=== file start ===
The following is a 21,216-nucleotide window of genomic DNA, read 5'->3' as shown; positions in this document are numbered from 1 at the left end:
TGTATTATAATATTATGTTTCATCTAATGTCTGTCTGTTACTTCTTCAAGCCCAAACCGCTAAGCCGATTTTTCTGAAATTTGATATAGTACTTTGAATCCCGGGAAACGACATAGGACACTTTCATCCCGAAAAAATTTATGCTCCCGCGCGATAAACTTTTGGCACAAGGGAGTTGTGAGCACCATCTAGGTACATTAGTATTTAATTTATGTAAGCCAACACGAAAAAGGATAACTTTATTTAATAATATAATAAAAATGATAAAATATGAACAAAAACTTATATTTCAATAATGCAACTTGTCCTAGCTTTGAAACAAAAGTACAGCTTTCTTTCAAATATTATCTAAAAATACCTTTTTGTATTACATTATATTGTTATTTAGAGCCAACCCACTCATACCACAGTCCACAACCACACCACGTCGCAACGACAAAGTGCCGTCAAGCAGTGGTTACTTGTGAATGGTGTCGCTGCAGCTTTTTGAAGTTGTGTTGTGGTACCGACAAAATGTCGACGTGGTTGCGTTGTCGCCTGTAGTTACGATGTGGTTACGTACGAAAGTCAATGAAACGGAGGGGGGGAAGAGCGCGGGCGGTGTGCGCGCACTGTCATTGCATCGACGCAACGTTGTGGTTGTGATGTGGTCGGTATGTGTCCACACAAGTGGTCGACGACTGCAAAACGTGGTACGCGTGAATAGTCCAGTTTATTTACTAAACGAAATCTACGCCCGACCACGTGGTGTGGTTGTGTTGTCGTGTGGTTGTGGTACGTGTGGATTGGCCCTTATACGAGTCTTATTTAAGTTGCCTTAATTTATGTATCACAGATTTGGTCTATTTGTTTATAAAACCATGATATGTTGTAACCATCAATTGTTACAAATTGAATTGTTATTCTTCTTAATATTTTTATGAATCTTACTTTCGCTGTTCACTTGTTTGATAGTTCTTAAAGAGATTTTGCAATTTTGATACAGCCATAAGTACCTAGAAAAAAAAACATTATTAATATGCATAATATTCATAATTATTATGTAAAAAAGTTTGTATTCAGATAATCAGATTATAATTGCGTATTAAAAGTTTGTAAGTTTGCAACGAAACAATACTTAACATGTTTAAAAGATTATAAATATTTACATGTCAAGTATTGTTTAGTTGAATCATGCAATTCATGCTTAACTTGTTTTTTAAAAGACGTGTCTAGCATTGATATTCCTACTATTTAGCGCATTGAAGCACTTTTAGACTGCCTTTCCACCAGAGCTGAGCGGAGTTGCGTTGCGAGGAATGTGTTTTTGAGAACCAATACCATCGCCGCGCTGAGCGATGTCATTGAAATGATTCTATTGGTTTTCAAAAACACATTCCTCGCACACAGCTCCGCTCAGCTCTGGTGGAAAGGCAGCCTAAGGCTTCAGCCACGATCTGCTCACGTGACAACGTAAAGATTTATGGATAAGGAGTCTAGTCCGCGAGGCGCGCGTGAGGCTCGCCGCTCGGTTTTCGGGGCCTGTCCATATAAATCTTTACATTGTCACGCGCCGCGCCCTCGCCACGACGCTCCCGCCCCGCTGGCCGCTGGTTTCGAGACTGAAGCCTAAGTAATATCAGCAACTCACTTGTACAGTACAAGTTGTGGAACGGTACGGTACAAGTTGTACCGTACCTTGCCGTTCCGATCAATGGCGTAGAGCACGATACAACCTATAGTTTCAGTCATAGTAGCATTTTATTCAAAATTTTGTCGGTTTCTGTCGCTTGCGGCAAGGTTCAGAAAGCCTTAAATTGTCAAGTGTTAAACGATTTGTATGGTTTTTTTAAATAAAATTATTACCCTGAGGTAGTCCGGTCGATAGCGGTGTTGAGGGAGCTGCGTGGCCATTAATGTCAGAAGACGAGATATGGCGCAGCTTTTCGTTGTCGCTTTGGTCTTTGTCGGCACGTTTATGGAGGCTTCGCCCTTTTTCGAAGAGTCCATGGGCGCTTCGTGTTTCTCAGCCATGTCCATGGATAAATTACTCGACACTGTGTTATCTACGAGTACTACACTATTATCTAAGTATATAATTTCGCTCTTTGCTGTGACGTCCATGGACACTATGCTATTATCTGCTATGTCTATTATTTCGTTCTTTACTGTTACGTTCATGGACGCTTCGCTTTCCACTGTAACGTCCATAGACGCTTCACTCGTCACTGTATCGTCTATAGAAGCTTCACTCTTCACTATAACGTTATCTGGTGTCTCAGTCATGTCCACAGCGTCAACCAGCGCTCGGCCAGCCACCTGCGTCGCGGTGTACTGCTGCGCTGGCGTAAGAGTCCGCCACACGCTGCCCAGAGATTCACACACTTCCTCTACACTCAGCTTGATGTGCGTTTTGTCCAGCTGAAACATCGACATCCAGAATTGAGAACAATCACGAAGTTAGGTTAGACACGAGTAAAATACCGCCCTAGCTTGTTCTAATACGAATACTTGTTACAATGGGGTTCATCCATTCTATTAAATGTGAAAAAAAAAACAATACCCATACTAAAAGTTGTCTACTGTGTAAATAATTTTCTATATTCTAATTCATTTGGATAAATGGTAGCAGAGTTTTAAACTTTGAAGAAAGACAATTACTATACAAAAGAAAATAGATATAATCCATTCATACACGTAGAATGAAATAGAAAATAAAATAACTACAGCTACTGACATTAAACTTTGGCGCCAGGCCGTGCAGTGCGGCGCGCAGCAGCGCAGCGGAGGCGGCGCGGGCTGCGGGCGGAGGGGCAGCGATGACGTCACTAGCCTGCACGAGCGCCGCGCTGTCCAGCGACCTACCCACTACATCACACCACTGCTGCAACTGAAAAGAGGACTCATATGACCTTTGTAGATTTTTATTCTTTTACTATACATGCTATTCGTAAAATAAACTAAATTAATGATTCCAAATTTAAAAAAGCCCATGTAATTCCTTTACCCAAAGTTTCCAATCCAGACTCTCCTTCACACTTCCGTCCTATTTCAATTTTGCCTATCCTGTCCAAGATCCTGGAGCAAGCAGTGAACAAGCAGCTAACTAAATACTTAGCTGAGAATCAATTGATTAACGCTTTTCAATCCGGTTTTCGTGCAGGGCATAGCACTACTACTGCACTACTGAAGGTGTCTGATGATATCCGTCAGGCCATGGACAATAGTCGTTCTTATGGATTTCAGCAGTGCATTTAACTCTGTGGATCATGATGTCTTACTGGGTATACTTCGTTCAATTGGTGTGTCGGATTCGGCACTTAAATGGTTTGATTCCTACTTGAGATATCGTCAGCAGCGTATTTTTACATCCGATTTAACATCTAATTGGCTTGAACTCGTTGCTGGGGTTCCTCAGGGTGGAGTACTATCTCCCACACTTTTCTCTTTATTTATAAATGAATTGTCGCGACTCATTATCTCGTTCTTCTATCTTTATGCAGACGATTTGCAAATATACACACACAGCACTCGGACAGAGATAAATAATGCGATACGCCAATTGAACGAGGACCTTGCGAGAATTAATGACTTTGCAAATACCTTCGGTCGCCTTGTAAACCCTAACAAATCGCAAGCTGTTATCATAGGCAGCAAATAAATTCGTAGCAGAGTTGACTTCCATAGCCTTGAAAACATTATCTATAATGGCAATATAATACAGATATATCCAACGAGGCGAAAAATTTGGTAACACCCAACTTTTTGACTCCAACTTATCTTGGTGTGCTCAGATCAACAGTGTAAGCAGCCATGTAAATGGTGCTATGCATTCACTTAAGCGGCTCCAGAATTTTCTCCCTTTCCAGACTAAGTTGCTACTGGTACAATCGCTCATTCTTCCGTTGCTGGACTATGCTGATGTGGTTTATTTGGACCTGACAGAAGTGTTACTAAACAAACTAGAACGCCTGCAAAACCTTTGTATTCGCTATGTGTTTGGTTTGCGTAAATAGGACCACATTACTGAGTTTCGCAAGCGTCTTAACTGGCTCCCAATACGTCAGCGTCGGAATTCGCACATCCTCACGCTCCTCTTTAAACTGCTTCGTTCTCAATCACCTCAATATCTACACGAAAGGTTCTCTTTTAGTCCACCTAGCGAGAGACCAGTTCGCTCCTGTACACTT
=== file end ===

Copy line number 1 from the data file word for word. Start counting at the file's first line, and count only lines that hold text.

The following is a 21,216-nucleotide window of genomic DNA, read 5'->3' as shown; positions in this document are numbered from 1 at the left end: